World Pneumonia Day & the Who Pneu? Campaign
(November 12, 2015) -
Today, on World Pneumonia Day, the American Lung Association announces a new Fight For Air Climb National Signature Sponsorship through Who Pneu?™, public awareness campaign developed in partnership with Pfizer, a move that will expand the local reach of the campaign's message that pneumococcal pneumonia can strike people anywhere and anytime, and that even otherwise healthy and active adults 50 and older are at increased risk for the disease. 1,2
Each year, the American Lung Association challenges over 160,000 individuals to see how high they can climb at our annual Fight for Air Climbs across the United States. While this vertical road race may seem better suited for a younger person, more than 30,000 participants age 50 and older scale thousands of steps in prominent skyscrapers, stadiums, and arenas in support of the Lung Association.
"During our Fight for Air Climbs, I see some of our older participants outpace their younger counterparts through their dedicated training and enthusiasm for this endurance event," said Harold P. Wimmer, National President and Chief Executive Officer of the American Lung Association. "But even if we think that 50 is the new 30, the truth is our immune system weakens as we age, increasing our risk for serious infections like pneumococcal pneumonia." 2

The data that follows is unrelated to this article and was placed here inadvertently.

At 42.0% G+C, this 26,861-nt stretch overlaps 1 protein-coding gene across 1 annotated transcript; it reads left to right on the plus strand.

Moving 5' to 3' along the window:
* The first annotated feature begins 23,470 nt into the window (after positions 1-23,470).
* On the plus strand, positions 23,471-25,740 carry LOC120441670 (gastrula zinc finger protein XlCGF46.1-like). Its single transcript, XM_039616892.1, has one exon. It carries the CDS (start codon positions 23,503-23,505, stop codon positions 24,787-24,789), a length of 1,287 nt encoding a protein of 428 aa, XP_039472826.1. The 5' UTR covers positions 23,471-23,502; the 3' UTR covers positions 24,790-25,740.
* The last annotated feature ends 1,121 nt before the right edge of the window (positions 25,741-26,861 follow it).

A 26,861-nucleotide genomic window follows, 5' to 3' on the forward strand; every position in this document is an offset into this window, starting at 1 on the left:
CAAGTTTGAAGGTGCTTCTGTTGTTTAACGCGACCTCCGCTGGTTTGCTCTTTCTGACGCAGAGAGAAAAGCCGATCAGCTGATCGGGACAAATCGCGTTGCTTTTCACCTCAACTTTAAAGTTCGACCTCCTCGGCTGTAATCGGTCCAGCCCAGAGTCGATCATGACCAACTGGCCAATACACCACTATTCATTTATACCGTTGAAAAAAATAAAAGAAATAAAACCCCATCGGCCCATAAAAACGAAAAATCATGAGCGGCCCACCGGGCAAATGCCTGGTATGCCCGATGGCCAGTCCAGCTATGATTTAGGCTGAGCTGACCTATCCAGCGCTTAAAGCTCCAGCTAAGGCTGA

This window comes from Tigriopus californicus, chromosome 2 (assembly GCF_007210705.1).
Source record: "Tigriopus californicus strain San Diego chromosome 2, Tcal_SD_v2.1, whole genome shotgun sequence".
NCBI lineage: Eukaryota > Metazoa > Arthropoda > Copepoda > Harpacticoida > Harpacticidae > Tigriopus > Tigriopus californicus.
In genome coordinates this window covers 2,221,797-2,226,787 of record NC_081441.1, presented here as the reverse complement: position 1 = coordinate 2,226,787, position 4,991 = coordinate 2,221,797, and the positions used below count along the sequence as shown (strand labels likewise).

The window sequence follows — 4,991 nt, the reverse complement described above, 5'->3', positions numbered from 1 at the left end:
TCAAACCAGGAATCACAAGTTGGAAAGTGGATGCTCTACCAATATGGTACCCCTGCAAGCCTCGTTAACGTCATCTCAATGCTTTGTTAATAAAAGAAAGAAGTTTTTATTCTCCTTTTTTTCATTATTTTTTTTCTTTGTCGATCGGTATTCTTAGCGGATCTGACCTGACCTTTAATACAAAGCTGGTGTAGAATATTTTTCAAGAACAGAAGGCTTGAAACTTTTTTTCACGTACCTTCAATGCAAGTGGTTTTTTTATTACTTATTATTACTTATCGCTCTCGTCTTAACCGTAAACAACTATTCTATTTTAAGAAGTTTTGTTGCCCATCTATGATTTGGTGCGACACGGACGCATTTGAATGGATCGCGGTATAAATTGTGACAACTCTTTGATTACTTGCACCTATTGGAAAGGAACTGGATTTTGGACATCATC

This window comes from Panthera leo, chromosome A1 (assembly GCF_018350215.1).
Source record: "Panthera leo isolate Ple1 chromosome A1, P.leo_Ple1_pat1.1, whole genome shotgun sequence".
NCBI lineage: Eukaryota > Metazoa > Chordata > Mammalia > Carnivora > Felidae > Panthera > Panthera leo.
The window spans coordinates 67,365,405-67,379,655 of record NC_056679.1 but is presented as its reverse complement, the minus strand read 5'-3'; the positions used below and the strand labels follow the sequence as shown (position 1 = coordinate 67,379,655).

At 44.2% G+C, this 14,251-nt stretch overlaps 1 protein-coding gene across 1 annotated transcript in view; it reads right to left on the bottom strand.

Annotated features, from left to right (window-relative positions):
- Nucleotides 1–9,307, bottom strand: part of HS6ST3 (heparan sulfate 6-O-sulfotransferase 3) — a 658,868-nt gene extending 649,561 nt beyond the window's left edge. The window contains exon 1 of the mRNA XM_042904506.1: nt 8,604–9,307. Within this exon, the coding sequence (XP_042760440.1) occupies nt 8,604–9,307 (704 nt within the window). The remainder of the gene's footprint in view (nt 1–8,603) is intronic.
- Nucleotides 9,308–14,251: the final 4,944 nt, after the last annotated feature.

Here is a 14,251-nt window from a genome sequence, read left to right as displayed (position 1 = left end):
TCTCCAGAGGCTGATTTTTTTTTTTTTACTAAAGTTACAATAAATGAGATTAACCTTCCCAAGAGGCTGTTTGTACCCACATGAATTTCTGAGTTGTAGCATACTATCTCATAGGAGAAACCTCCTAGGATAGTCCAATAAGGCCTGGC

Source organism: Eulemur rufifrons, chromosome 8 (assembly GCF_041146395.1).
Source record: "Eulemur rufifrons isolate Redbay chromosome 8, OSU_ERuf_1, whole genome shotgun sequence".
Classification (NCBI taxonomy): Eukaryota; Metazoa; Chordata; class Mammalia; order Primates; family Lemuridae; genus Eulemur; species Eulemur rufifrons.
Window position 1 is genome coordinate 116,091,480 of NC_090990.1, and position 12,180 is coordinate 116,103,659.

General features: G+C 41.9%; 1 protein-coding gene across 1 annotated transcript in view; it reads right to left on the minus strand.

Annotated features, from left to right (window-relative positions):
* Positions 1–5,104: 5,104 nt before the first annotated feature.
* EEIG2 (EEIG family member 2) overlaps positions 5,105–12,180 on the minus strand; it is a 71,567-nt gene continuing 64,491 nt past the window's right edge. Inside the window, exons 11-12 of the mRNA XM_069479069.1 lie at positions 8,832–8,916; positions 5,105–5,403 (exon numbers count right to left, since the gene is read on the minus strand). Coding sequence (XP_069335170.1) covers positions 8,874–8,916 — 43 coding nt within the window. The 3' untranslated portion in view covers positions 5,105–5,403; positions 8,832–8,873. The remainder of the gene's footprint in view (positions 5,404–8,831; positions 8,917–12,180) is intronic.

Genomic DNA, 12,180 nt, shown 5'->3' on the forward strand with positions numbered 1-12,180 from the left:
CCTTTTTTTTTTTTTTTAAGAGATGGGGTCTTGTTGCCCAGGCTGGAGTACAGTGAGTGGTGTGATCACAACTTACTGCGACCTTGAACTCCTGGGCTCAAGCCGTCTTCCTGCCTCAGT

The Who Pneu? campaign launched in September 2015 to encourage Baby Boomers and older Gen X-ers to recognize their personal risk for pneumococcal pneumonia — a serious lung disease that can be spread by coughing and sneezing. 3
In 2016, actor and campaign spokesperson Tim Daly will visit two Lung Association Fight for Air Climbs and race up thousands of steps in "vertical races" with other participants to share the message about pneumococcal pneumonia and his personal connection to the disease.
"At first, my mom though she had a bad cold, but the second I saw her I knew something was seriously wrong. She looked horrible. She was very weak and pale, and struggling to breathe," said Tim, recounting the day he visited his mom and then decided to drive her straight to the hospital emergency room. "The experience with my mom really scared me because she got really sick." In 1991, Tim's mother was hospitalized for over a week with the disease, although hospitalization is not always necessary.
Watch Tim's full story, and take the online risk assessment to learn your personal risk for pneumococcal pneumonia at lung.org/who-pneu.
- Centers for Disease Control and Prevention. Pneumococcal Disease. Symptoms & Complications. http://www.cdc.gov/pneumococcal/about/symptoms-complications.html. Updated June 6, 2013. Accessed May 11, 2015.
- Weinberger B, Herndler-Brandstetter D, Schwanninger A, et al. Biology of immune responses to vaccines in elderly persons. Clin Infect Dis. 2088; 46: 1078-1084.
- Centers for Disease Control and Prevention. Pneumococcal Disease: Risk Factors & Transmission. http://www.cdc.gov/pneumococcal/about/risk-transmission.html. Updated June 6, 2013. Accessed May 11, 2015.